WEC staffers Michelle Hawley and Sara Linski train poll workers in Brookfield, Wis. in 2018 (Photo: Wisconsin Elections Commission)
This story has been updated to reflect the accurate deadline to request an absentee ballot online. The deadline is April 2.
For nearly three hours Wednesday, as the clock ticked and the COVID-19 pandemic continued to worsen, the Wisconsin Elections Commission (WEC) debated what it should do to ensure a safe and fair election can be held on April 7.
At a special teleconference meeting — representing the surreal new normal created by the coronavirus as hundreds of members of the public listened in — commissioners often couldn’t even agree on what their role should be in this crisis.
Republican Commissioners, including Chair Dean Knudson, argued the commission’s job should be to do whatever it can to make sure the election happens on April 7. He repeatedly pointed out Wisconsin’s election isn’t just a presidential primary and if the vote doesn’t happen, there will be vacancies up and down Wisconsin’s local government bodies and the state Supreme Court.
“In the current coronavirus crisis, it’s still extremely important and vital to the functioning of our society, we need to have our elections on April 7,” Knudson said. “Unlike states in which they’re holding only a presidential preference primary, our elections are much more important than that.”
But Democratic commissioners, especially Mark Thomsen and Ann Jacobs, said they didn’t think it was responsible to send people to public polling places when the pandemic would likely be worse by election day. While they acknowledged the commission itself doesn’t have the authority to change election laws, Jacobs made a motion — which ultimately failed on a 3-3 party line vote — requesting that Gov. Tony Evers call a special session of the Legislature to potentially delay the election or loosen some deadlines.
“I don’t believe we are able to fairly or properly hold this election,” Jacobs said. “We will be far worse off than we are now. The idea we’re going to have a magic unicorn situation, especially if we have shelter-in-place orders, I’m profoundly concerned we’re going on a wing and a prayer here.”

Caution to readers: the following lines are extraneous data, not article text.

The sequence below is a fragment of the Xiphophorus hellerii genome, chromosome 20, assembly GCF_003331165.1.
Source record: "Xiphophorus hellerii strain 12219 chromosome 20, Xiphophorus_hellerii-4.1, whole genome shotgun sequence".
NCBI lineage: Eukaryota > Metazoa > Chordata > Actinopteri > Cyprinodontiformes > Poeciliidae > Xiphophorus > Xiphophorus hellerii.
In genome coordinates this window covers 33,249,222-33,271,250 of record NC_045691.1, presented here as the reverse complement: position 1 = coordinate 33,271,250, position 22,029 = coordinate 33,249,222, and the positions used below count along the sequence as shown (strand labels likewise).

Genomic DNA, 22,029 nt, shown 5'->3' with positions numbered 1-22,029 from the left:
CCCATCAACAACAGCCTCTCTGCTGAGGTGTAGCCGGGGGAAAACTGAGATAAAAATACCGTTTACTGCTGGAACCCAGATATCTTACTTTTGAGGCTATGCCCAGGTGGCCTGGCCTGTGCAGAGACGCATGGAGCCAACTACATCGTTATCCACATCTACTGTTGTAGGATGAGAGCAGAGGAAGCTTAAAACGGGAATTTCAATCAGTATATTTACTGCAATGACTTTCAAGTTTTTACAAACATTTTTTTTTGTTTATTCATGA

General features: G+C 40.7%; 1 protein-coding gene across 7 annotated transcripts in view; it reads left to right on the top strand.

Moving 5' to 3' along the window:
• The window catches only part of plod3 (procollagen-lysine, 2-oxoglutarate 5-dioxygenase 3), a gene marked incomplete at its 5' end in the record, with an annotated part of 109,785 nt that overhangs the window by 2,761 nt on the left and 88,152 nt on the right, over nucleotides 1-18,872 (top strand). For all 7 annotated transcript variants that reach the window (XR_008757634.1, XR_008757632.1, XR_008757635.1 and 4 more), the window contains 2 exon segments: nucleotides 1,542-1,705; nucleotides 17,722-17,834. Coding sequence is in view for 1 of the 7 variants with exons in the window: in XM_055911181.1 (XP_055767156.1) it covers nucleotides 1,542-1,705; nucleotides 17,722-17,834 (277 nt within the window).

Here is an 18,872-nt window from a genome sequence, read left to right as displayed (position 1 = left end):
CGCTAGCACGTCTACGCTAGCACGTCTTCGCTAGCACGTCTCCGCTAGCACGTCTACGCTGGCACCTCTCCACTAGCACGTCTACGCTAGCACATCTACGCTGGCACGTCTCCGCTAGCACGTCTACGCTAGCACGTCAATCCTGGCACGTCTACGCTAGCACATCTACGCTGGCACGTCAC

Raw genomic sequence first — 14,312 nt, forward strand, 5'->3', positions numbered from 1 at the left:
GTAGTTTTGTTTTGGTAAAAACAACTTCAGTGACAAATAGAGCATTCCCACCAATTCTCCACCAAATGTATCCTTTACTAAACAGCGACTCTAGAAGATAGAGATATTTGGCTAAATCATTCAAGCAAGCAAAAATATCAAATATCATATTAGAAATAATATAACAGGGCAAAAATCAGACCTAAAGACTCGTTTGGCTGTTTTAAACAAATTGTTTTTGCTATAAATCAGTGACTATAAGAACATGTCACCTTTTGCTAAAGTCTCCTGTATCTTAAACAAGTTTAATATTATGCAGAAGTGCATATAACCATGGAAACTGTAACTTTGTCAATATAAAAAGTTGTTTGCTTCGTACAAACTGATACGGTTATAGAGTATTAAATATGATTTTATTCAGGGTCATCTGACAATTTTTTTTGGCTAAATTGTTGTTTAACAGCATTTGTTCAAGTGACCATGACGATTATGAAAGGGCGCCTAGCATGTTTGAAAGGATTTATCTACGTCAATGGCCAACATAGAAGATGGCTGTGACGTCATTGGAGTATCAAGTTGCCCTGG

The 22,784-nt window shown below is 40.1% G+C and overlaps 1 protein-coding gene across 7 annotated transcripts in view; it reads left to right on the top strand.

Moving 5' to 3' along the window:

Jacobs pushed for action: “I do think we need to potentially delay or otherwise mitigate the situation we are in. It is not my position it should go forward, I also recognize we don’t have the authority to prevent it going forward.”
If a change to election law were to happen, it would need to come from the Legislature or a court order. A suit was filed jointly March 18 by the Democratic National Committee and the Democratic Party of Wisconsin in federal court to extend deadlines and suspend voter ID requirements due to the spread of the virus.
The WEC will follow any order it’s given, but won’t be spending its time thinking through hypotheticals, according to commission spokesman Reid Magney.
“If it’s this particular court case filed in federal court or if the Legislature does something, or if the Governor does something — they will tell us,” Magney says. “At this point, we have more important things to deal with than who has the authority to tell us.”
Measures less dramatic than delaying the election, but still requiring legislative or executive action, were also discussed but ultimately turned down. Spearheading that effort was Knudson who kept insisting the commissioners work within the constraints of the commission’s authority.
“The election must go on,” he said. “We have a set of rules, we have statutes, we can make some modifications in procedures, but the basic set of state statutes that governs how we hold our spring elections are set.”